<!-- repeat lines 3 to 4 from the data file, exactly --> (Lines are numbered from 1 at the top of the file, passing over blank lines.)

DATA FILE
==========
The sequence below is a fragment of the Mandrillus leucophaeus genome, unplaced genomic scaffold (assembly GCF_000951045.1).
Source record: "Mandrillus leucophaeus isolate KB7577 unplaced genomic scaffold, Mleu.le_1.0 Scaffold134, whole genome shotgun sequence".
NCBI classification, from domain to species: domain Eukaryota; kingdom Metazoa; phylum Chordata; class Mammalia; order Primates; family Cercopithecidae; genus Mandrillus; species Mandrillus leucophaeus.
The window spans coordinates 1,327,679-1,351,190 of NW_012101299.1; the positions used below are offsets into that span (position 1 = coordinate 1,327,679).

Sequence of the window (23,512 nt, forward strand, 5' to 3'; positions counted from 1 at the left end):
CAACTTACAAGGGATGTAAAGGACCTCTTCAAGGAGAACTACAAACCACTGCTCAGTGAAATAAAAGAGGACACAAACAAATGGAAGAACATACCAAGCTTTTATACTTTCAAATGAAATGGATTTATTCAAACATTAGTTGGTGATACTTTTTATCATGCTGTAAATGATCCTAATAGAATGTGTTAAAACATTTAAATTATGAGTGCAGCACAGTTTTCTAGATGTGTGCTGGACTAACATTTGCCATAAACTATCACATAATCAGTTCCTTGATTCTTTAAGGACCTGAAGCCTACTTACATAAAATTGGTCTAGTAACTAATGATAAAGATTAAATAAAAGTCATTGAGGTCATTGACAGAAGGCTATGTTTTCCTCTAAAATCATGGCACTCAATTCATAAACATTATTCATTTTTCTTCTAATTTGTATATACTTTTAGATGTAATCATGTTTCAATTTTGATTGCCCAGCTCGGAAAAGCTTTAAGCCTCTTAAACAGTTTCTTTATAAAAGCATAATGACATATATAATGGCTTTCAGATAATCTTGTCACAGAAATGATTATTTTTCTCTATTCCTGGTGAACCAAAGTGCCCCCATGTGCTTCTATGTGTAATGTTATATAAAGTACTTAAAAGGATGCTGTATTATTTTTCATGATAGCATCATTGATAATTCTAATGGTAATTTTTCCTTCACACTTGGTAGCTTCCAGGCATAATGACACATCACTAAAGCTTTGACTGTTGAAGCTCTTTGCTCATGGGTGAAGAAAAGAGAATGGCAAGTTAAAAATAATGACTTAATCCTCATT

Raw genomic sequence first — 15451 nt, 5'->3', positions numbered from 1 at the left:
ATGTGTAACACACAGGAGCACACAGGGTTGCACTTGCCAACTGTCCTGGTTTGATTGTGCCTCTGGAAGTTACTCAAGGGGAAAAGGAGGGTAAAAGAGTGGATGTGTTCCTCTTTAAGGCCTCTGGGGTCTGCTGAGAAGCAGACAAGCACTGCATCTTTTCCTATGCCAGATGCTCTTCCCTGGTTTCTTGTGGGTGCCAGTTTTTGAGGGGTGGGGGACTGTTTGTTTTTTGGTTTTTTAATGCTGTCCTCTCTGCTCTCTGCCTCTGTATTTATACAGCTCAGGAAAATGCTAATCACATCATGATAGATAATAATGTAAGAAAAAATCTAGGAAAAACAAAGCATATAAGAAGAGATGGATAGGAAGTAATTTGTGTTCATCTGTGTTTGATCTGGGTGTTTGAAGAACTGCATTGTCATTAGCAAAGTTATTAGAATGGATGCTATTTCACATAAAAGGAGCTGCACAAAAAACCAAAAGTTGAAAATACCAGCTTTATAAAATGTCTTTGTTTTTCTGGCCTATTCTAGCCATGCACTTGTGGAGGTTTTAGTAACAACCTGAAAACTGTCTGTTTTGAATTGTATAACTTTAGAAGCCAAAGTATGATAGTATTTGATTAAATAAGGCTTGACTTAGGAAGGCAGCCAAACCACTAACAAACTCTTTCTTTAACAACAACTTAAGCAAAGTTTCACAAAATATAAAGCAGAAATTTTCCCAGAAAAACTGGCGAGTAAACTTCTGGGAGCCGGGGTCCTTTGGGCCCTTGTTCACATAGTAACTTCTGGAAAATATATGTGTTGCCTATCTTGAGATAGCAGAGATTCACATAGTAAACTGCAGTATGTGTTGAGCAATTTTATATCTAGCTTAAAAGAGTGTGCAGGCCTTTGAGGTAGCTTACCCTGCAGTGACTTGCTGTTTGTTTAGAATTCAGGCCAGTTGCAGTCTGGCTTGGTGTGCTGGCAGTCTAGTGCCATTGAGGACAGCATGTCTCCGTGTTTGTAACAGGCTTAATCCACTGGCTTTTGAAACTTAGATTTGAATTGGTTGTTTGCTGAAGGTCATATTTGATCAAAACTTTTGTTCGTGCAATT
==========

NCBI classification, from domain to species: domain Eukaryota; kingdom Metazoa; phylum Chordata; class Mammalia; order Primates; family Cercopithecidae; genus Mandrillus; species Mandrillus leucophaeus.
The window spans coordinates 1,327,679-1,351,190 of NW_012101299.1; the positions used below are offsets into that span (position 1 = coordinate 1,327,679).